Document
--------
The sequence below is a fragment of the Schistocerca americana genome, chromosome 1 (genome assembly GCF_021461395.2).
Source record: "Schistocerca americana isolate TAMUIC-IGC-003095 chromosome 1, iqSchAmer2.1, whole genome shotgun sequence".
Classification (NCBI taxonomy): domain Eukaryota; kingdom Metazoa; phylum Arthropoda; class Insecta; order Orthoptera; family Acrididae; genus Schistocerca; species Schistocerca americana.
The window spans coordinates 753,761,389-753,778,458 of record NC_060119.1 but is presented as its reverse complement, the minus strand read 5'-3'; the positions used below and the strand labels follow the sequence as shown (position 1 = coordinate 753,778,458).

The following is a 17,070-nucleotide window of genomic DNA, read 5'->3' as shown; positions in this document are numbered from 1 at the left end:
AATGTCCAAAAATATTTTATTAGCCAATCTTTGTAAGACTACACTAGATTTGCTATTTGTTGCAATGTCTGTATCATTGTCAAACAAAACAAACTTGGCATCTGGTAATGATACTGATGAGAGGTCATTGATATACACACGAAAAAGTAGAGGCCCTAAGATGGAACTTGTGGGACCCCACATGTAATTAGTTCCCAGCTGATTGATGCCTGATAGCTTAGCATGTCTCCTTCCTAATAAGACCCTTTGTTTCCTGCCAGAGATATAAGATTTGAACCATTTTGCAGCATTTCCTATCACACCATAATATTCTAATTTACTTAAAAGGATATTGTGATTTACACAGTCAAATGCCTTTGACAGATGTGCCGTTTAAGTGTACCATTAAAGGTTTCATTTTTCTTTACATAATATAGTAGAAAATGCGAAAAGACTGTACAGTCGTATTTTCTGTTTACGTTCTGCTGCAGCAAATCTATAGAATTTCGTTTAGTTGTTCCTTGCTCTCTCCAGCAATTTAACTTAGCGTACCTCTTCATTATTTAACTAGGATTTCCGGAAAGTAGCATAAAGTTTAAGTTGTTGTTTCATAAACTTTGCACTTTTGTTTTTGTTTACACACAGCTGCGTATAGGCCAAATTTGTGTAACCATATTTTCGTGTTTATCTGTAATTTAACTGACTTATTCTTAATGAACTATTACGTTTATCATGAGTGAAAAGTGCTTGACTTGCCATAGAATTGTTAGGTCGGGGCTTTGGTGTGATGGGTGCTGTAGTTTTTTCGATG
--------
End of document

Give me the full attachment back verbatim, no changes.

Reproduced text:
The sequence below is a fragment of the Schistocerca americana genome, chromosome 1 (genome assembly GCF_021461395.2).
Source record: "Schistocerca americana isolate TAMUIC-IGC-003095 chromosome 1, iqSchAmer2.1, whole genome shotgun sequence".
Classification (NCBI taxonomy): domain Eukaryota; kingdom Metazoa; phylum Arthropoda; class Insecta; order Orthoptera; family Acrididae; genus Schistocerca; species Schistocerca americana.
The window spans coordinates 753,761,389-753,778,458 of record NC_060119.1 but is presented as its reverse complement, the minus strand read 5'-3'; the positions used below and the strand labels follow the sequence as shown (position 1 = coordinate 753,778,458).

The following is a 17,070-nucleotide window of genomic DNA, read 5'->3' as shown; positions in this document are numbered from 1 at the left end:
AATGTCCAAAAATATTTTATTAGCCAATCTTTGTAAGACTACACTAGATTTGCTATTTGTTGCAATGTCTGTATCATTGTCAAACAAAACAAACTTGGCATCTGGTAATGATACTGATGAGAGGTCATTGATATACACACGAAAAAGTAGAGGCCCTAAGATGGAACTTGTGGGACCCCACATGTAATTAGTTCCCAGCTGATTGATGCCTGATAGCTTAGCATGTCTCCTTCCTAATAAGACCCTTTGTTTCCTGCCAGAGATATAAGATTTGAACCATTTTGCAGCATTTCCTATCACACCATAATATTCTAATTTACTTAAAAGGATATTGTGATTTACACAGTCAAATGCCTTTGACAGATGTGCCGTTTAAGTGTACCATTAAAGGTTTCATTTTTCTTTACATAATATAGTAGAAAATGCGAAAAGACTGTACAGTCGTATTTTCTGTTTACGTTCTGCTGCAGCAAATCTATAGAATTTCGTTTAGTTGTTCCTTGCTCTCTCCAGCAATTTAACTTAGCGTACCTCTTCATTATTTAACTAGGATTTCCGGAAAGTAGCATAAAGTTTAAGTTGTTGTTTCATAAACTTTGCACTTTTGTTTTTGTTTACACACAGCTGCGTATAGGCCAAATTTGTGTAACCATATTTTCGTGTTTATCTGTAATTTAACTGACTTATTCTTAATGAACTATTACGTTTATCATGAGTGAAAAGTGCTTGACTTGCCATAGAATTGTTAGGTCGGGGCTTTGGTGTGATGGGTGCTGTAGTTTTTTCGATG